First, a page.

Last season John Thompson III led the Georgetown men’s basketball team to the NCAA Final Four for the first time in 22 years, and it looks like he’ll have another big season.
JT III, as he’s known to fans, came to Georgetown in 2004 from Princeton, where he’d been coaching at his alma mater. His father, John Thompson Jr., was Georgetown’s coach for more than 25 years and retired in 1999. Young John, a DC native, was an All-Met basketball player at Gonzaga High School before going to Princeton. He and his wife, Monica, who has been fighting breast cancer, launched a foundation this fall to help local charities.
Growing up, I never went through the process of “Hey, I’m going to be a basketball coach.” I had this father saying, “You’d be crazy to get into basketball.”
I was hearing the message from home—you shouldn’t do it. “I wasted all that money sending you to Princeton” was what I was told when I said I was going to start coaching.
I went to Princeton because I wanted to learn from Coach [Pete] Carril.
You go through this recruiting process of how much potential you have, what a great player you are, and I go there and I’m sitting in the bleachers with Coach Carril and we’re watching Billy Ryan, a senior, work out. The coach sat there and told me what a terrible player I was, what I needed to work on, and what I needed to do to improve: “And if you don’t, you’re gonna play JV.” He reminded me a lot of my father.
People think there’s a big difference between the Big East and the Ivy League, and there is in terms of the talent level and the exposure, but the way I go about my job is identical in either league. You have a big-picture goal that you want to accomplish, and then you forget about it—you focus on getting through each day, improving, trying to help, and when we pick up our head at the end of the year, we see where we stand.
It was very exciting to come home to Georgetown, to be a part of this program. In many ways I felt on the periphery. Pop was here, my brother went here, and I was the kid who went off to Princeton. To be an integral part of Georgetown is something that was, is, will continue to be extremely special.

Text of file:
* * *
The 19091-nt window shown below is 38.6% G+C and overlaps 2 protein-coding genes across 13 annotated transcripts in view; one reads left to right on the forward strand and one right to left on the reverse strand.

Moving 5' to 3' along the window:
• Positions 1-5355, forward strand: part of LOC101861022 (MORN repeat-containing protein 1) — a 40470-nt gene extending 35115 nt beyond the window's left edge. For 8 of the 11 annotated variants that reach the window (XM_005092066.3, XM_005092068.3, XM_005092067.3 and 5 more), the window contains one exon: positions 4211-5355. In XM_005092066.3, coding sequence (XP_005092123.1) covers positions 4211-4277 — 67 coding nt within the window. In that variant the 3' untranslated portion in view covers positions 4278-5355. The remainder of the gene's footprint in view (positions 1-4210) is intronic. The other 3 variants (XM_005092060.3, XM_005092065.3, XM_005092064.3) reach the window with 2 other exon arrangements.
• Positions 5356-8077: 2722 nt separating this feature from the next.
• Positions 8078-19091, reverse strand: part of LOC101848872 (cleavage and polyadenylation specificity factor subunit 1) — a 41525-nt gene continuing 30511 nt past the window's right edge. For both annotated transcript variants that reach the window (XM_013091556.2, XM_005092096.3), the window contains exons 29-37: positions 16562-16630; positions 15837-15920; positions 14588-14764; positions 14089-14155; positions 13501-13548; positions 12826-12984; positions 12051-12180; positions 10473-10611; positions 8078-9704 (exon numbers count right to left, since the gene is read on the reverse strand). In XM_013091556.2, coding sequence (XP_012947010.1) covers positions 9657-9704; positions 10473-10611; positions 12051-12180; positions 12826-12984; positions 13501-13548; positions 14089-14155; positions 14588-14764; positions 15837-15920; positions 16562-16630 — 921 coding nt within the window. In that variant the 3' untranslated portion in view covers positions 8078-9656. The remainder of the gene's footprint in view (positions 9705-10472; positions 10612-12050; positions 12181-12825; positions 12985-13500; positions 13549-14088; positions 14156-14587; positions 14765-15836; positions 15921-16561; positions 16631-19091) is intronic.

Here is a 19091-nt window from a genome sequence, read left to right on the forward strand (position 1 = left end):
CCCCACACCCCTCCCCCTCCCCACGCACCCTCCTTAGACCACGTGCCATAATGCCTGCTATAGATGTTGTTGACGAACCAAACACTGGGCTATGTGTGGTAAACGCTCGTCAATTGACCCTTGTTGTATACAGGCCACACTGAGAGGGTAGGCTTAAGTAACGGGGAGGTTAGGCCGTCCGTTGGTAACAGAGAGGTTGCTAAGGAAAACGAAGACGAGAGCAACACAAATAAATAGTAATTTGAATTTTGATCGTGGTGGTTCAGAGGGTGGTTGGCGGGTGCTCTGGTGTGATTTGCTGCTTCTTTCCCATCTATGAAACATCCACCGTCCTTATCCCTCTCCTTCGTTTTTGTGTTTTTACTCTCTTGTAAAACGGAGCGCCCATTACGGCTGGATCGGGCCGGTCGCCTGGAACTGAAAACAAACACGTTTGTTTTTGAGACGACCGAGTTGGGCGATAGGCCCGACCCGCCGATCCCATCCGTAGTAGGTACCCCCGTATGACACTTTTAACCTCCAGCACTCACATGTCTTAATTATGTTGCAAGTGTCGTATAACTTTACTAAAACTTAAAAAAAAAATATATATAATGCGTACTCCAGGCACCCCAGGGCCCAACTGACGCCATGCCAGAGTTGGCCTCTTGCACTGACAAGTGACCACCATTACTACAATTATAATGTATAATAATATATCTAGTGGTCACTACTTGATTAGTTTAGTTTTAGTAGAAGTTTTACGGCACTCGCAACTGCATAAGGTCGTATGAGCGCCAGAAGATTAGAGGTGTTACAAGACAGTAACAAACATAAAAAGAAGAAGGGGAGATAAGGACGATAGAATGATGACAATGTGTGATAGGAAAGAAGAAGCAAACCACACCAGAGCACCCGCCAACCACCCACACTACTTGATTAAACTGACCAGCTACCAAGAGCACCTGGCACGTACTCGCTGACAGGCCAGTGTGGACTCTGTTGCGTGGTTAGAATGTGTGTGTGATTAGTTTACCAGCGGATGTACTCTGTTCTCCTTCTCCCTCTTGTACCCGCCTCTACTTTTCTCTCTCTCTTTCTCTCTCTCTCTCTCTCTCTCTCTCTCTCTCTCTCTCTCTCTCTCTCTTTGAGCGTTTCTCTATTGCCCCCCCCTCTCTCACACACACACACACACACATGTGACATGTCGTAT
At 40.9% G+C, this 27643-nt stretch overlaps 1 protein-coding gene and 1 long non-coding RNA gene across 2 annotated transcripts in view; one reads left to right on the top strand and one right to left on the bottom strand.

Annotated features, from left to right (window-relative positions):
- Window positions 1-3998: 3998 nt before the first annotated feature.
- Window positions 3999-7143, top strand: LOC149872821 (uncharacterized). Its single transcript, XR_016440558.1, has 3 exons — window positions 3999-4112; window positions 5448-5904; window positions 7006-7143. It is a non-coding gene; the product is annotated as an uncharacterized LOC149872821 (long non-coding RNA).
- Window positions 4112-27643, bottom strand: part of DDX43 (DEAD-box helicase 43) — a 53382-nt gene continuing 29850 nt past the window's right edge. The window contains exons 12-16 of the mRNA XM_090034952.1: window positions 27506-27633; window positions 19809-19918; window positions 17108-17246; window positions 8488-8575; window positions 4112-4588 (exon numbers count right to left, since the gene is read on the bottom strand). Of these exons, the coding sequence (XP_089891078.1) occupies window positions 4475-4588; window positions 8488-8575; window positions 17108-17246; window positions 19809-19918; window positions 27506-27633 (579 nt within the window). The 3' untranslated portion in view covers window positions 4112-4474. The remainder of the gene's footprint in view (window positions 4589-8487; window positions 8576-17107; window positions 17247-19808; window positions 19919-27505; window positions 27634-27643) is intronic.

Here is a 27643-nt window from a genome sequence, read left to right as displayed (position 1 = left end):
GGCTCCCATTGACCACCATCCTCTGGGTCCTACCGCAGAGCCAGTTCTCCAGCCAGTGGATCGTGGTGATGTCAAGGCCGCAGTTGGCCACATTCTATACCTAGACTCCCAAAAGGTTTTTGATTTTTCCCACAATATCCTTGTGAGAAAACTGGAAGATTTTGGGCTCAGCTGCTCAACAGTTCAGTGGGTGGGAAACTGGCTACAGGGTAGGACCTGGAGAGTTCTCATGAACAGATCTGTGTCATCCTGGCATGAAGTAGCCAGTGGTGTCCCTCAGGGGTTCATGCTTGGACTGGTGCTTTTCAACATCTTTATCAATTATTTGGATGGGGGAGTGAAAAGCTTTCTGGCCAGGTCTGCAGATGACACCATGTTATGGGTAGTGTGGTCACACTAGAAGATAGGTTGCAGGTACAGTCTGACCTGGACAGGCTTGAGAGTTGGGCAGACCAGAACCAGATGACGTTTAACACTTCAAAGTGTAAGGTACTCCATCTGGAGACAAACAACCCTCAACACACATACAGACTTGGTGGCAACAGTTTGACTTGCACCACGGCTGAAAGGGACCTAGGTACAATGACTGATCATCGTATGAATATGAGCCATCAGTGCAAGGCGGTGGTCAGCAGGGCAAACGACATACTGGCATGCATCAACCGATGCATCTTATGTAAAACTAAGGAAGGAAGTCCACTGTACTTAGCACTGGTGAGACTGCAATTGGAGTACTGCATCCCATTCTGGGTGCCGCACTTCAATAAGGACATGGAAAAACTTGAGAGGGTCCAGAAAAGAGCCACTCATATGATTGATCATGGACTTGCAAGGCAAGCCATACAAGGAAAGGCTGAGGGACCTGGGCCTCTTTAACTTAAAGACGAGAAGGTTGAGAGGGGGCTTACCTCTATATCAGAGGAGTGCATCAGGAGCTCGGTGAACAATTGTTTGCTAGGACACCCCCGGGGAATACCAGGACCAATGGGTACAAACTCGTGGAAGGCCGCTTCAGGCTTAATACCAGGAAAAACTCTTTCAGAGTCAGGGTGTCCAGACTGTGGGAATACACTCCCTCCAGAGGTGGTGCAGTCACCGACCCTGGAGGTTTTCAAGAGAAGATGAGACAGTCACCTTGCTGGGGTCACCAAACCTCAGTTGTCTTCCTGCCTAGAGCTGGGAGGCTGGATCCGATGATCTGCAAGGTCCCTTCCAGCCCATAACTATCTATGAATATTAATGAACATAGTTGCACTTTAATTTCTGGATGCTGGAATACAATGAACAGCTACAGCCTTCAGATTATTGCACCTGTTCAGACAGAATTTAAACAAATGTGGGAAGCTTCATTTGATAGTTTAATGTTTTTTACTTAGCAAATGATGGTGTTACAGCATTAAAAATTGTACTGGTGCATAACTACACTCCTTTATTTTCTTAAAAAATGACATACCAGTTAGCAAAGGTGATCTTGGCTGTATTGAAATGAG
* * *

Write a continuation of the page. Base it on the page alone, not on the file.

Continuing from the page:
It’s not hard [to sell recruits on Washington]. You open the door and walk around. It’s not just the most powerful city in the world; it’s a place where no matter what your field is you’ll find leaders in that field here. It’s a terrific place to be and a terrific place to live. Just in terms of the big picture—your experiences beyond basketball—there’s no better place than Washington, DC.
The pressure comes from within. It comes from my wanting to represent this institution well. I’ve been John Thompson’s son my whole life. There was pressure taking the job at Princeton being John Thompson’s son and being one coach removed from Pete Carril, the legendary Hall of Fame coach.
Washington is not just home. It’s a place that’s very special. We have so many children that are in need in many different areas. Monica and I feel that our foundation’s emphasis is bringing attention to existing entities that do good work.
The Boys & Girls Clubs of Greater Washington is storied—they’re not under the radar—but they provide such a key service to so many kids. Clubhouse #2 off New York Avenue was the first place where I played a sport and the first place my dad played a sport, and they are in need. We want to do what we can to keep that clubhouse afloat.
We chose the Capital Breast Care Center because of what Monica is going through, what we’re going through.
There are some things that Pop did that will stay the same and never change, and there are some things that are going to be different. But neither one is about my trying to be the same or be different. I’m doing things the way I think they should be done.
The life of a coach is not a 9-to-5 job. It’s not a nine-months-a-year job. It’s all-encompassing. I’m not sure there’s ever a time I’m not in basketball mode.
You want to win. At the end of the day you want to win. Winning is important. Winning is very, very important.This article can be found in the December 2007 issue of The Washingtonian.